In need of some strictly good advice? Send a question by electronic mail to strictlygoodadvice(at)gmail(dot)com (your name will not be included in the column unless by request), or by snail mail to the author at 500 College Avenue, Swarthmore, PA, 19081.

Mueller Monday: A new national pastime?

in Opinions/Words of Wagner by

This Monday, Paul Manafort was indicted on twelved counts, including conspiracy against the United States. This, of course, is part of the investigation led by special prosecutor Robert Mueller into potential collusion between Donald Trump and the Russian government to influence the election in favor of the Republican candidate. The indictment along with George Papadopoulos pleading guilty to lying to the FBI signal that Robert Mueller’s investigation is gaining steam, a good sign for those, including myself, who think that it is likely that the Trump campaign conspired with Russia to take down former Secretary of State Hillary Clinton.

My own reaction to speculation from news sources that an indictment was coming on Monday morning made me feel like the question of “who is getting indicted” better fit on the title of a game show. It felt fun, despite the fact that the very sovereignty of the United States is at stake in the investigation. After making a few great jokes on Twitter, including one encouraging Special Prosecutor Mueller to release indictments on days that were more fit for popping bottles of champagne, I wonder if my reaction to the news is problematic for the democratic institutions and norms that I hold dear, especially since it can be argued that making light of Donald Trump contributed to his election. I remember laughing incredibly hard at Trump while watching one of the presidential debates in LPAC, and I shudder at how naive we all were. In laughing off then-candidate Trump, we underestimated Trump’s insidious potential. Could we be laughing away the very freedom to vote a president out of office by joking about the investigation that we hope will take him down?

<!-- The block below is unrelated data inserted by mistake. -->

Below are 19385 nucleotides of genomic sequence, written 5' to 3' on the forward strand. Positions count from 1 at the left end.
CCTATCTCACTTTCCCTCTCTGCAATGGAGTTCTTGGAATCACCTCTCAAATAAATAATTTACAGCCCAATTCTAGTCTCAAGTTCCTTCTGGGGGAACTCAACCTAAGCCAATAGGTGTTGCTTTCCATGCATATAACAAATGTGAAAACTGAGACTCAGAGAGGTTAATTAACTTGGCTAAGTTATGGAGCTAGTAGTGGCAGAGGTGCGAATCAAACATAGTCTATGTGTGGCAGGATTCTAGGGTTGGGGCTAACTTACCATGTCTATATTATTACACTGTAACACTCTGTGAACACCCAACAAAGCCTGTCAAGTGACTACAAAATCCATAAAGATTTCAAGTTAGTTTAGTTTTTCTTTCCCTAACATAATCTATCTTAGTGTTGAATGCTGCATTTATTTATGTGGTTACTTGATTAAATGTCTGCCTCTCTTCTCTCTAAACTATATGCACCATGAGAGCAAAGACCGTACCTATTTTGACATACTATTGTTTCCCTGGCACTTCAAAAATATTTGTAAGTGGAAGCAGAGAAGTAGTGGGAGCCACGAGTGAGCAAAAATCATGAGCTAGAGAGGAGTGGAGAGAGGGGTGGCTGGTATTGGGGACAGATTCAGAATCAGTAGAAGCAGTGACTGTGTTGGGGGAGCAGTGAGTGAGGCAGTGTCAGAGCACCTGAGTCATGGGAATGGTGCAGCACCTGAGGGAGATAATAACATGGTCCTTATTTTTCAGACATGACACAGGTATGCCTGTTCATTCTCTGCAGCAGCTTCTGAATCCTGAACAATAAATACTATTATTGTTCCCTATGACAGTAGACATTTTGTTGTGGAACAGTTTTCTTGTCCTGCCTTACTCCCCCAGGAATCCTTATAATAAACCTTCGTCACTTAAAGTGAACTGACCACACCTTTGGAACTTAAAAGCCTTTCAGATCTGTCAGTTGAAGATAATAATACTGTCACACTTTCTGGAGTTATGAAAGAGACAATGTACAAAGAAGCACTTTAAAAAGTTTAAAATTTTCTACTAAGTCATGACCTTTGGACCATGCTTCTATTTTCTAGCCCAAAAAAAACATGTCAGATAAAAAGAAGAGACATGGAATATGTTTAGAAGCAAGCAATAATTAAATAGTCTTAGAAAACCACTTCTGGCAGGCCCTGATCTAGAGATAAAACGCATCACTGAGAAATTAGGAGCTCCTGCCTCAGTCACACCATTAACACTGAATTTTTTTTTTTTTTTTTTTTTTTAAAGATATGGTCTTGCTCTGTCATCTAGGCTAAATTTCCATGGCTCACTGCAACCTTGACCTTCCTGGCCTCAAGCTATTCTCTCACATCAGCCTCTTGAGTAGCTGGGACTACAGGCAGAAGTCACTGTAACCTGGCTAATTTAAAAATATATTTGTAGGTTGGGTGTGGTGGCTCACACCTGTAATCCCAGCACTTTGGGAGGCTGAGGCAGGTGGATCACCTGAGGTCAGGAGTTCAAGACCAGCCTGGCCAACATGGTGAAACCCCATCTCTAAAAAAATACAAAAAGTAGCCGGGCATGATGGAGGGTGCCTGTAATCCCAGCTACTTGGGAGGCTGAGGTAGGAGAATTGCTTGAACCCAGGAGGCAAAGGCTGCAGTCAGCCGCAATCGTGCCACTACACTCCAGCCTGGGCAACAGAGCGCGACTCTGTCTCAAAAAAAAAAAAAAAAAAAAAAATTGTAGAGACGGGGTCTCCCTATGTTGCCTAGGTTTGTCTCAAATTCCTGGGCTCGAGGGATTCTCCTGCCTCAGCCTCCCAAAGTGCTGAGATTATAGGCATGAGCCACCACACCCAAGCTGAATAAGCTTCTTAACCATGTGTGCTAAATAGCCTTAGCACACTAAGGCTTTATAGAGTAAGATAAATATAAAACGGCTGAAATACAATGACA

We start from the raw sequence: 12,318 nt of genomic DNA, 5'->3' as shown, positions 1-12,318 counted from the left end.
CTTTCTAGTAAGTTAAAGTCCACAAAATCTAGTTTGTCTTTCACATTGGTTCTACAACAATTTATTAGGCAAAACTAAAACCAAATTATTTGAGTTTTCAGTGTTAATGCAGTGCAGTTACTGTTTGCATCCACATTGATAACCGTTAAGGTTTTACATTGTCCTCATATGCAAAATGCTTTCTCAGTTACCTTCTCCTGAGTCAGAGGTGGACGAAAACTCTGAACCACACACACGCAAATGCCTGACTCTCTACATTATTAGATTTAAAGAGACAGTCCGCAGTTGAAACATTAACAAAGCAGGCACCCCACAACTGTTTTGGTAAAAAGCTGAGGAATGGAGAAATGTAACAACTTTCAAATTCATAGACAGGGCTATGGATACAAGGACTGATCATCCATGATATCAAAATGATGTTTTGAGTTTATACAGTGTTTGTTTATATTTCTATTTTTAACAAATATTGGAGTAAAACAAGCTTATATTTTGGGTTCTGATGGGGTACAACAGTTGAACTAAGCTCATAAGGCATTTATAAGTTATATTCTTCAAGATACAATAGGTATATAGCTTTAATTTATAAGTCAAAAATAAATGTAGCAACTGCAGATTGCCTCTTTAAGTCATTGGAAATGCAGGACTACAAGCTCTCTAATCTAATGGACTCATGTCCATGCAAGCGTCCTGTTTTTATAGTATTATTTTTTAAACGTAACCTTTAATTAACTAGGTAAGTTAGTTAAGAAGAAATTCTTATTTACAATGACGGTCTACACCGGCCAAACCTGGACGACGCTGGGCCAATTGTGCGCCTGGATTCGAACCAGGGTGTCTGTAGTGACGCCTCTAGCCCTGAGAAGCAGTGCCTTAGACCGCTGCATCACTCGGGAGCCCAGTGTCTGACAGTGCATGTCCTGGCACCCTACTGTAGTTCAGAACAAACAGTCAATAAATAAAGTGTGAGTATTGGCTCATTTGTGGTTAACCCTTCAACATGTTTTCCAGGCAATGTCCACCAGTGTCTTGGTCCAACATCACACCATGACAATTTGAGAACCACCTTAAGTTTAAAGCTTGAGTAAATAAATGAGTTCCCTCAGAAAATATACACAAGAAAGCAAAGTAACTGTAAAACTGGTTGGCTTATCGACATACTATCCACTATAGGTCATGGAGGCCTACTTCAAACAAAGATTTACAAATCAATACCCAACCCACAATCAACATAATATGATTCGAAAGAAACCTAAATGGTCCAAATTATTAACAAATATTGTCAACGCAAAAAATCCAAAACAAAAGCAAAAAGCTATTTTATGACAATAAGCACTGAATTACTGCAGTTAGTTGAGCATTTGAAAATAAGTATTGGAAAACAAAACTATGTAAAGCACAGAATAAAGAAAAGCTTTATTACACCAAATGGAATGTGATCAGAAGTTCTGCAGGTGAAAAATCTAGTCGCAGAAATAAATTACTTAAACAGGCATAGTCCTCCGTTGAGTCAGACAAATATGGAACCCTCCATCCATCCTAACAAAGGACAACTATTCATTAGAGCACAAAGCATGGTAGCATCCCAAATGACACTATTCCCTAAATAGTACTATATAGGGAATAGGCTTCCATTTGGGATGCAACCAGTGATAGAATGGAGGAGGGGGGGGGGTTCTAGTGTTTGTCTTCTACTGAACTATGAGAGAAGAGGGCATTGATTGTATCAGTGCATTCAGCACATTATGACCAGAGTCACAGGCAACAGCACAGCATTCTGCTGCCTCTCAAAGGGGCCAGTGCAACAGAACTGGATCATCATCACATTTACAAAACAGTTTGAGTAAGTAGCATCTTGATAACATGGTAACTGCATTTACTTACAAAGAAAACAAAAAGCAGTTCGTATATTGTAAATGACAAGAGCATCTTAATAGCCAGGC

Or, is laughing at Trump and company flounder in the face of the serious allegations they face a kind of retribution for the stupidity of this presidency? Or is it useful as a coping method in these troubled and uncertain times? Or is Sarah Huckabee Sanders just too roastable for us to not make fun of her blatant lies and even worse metaphors for tax reform?

To answer these questions, I want to start with the fact that there is no good metaphor for tax reform. I almost feel bad for making fun of Huckabee Sanders until I remember that she chooses to peddle the daily lies coming out of the Trump administration despite being qualified for several other jobs, like director of communications for Doofenshmirtz Evil Incorporated or as a press director for Satan. Laughing at the fools running our country makes it hurt less, and helps the anger not overcome my rational senses. Sending pointed tweets at the press secretary makes me feel better when I want to scream into an abyss.